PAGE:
If I'm the defense team, I'd consider a deal that would avoid a felony and jail time.  Cook, as an NFL player, has quite a bit riding on not doing jail time.  The NFL will likely suspend him for a couple of games regardless of the outcome of this trial, but by avoiding jail time he can still practice with the team and continue to prepare for the 2012 season.  Obviously, if I were Cook's attorney, I'd look for the best deal I can get, but I would probably accept the above deal from the prosecution.  Yes, there is a chance that the jury is going to come back with a not guilty verdict, but juries are historically tougher on men accused of harming women than they are in other instances.

At this point, however, it certainly appears that this case will be decided by Cook's peers.  My gut tells me that he won't be convicted of the felony charges, but that at least one of the lesser included misdemeanors will stick.  Cook won't do any more jail time than the 4 days he did waiting for arraignment.  He'll do a little community service, and he'll receive a 4 game suspension from the NFL.  All in all, there are just too many things for the jury to question regarding what actually happened that night for them to confidently put a man in jail for the next few years.

Cases like this are always tough to figure out.  It's difficult to separate the emotions from the facts, and juries find themselves trying to separate their own preconceived notions from the facts of the case.  For Cook, being a big guy (6'2", 215 lbs) doesn't work in his favor, either.  Often, when the charge is that a significantly larger man did something physical to a smaller woman, the jury feels an obligation to protect the alleged victim (even though they shouldn't).  As a defense attorney, I would try to stress these factors to my client, making him aware of the fact that his actions aren't the only things on trial in a case like this.  Cook, while he has a strong case, will do well to avoid jail time.  I'm sure his lawyers know that.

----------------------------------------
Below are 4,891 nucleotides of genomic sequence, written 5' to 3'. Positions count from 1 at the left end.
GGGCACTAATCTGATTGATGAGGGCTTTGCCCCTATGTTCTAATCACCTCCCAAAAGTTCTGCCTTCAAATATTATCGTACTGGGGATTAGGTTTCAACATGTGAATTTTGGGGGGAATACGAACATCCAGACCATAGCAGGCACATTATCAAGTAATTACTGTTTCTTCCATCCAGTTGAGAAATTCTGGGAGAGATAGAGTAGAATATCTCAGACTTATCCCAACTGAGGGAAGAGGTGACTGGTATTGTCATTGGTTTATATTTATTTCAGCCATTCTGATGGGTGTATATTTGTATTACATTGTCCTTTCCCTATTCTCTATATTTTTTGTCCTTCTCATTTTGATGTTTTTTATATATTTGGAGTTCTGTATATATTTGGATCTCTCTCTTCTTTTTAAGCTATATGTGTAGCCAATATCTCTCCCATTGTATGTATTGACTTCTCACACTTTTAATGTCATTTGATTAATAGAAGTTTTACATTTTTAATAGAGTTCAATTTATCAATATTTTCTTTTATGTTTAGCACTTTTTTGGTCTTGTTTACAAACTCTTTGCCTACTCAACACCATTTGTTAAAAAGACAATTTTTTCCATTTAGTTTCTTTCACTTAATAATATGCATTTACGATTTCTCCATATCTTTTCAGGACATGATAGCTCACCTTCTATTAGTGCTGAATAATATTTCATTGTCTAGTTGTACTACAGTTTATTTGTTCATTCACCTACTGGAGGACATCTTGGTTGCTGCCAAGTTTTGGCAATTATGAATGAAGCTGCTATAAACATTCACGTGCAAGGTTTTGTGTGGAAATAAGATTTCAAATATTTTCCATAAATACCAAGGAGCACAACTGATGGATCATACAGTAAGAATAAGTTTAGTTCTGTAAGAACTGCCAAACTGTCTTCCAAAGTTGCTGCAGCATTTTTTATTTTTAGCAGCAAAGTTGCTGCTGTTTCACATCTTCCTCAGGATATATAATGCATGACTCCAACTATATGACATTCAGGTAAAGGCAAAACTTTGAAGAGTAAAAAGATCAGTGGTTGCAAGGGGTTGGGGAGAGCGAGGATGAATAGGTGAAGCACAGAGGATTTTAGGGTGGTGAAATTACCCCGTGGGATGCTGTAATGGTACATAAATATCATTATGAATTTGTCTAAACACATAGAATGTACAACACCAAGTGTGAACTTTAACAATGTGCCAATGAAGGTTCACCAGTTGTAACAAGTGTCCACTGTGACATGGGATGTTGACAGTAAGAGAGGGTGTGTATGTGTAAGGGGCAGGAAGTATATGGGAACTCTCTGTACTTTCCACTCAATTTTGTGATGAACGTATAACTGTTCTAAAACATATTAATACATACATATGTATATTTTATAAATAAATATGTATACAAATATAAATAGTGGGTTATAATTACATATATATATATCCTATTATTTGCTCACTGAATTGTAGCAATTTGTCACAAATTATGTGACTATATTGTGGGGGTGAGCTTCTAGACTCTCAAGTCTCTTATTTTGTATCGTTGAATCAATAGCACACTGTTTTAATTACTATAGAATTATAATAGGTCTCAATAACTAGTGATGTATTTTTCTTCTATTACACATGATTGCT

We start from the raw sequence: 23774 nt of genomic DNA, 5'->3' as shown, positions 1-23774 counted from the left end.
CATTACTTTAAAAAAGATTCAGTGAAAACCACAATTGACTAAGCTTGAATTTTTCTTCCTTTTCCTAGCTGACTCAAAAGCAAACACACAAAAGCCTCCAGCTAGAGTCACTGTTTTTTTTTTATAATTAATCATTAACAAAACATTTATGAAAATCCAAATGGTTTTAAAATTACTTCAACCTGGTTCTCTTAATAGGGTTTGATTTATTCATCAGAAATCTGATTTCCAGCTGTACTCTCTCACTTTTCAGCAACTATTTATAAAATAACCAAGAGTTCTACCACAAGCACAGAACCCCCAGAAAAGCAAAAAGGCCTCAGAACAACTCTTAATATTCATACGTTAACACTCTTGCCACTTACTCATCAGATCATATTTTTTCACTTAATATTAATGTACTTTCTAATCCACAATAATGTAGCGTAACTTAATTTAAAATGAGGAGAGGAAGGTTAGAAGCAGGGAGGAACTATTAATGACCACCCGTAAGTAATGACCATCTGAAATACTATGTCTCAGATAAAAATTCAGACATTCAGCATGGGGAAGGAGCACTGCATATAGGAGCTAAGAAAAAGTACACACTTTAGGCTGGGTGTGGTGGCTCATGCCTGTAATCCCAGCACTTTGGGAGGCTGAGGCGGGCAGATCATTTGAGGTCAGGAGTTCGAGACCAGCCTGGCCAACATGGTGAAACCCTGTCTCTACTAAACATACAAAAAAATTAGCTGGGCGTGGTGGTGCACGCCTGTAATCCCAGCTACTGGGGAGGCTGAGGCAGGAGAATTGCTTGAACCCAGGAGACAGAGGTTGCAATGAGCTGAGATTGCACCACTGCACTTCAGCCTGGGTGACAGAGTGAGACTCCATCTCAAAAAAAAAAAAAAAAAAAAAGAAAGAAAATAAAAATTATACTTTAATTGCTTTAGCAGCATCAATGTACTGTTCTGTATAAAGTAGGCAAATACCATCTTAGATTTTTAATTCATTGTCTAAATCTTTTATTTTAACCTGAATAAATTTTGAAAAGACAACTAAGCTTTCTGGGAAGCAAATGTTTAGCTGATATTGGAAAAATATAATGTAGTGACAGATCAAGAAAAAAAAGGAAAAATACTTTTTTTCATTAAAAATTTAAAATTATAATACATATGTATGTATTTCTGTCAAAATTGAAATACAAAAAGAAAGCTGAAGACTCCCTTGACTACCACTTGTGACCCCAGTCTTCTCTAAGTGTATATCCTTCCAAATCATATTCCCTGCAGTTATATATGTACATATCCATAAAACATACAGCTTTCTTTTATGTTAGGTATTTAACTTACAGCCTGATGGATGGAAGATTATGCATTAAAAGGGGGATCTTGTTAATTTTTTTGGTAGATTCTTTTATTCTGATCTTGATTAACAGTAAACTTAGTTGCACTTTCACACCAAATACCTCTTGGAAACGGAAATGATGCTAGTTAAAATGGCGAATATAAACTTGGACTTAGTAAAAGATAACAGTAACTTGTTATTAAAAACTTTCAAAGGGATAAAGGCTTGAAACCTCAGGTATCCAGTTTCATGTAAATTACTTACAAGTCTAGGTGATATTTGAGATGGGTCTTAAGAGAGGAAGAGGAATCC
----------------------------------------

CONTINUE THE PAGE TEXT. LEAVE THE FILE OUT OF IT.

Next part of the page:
Ultimately, this case will hinge on whether the jury believed the testimony Cook gave on Tuesday.  When a defendant takes the stand, a lot of the other testimony and evidence gets discounted by the jury.  It's the whole "straight from the horses mouthWhen an attorney recommends to his or her client, they have to make sure that their client will be convincing because so much will ride on that testimony.  If Cook did as well in the eyes of the jurors as he did in my eyes, he could be seeing a very favorable outcome when the jury ends their deliberation.

If you are in a situation where a criminal trial may be in your future, it's important to get legal representation immediately in order to set up the strongest possible defense.  Delaying hiring an attorney only increases the chance of you saying the wrong thing to police, missing out on opportunities to agree to a plea bargain, and decreases the amount of time your lawyer will have to evaluate your case and prepare for court.  If you or a loved one have been charged with a crime or fear that you will be, contact a Minnesota criminal defense lawyer today to get the jump on your defense.

As always, information contained in this blog is for entertainment purposes, only, and should not be construed as legal advice.  If you are in need of legal advice or representation, contact a Minnesota attorney to receive the specialized guidance you need in your time of trial.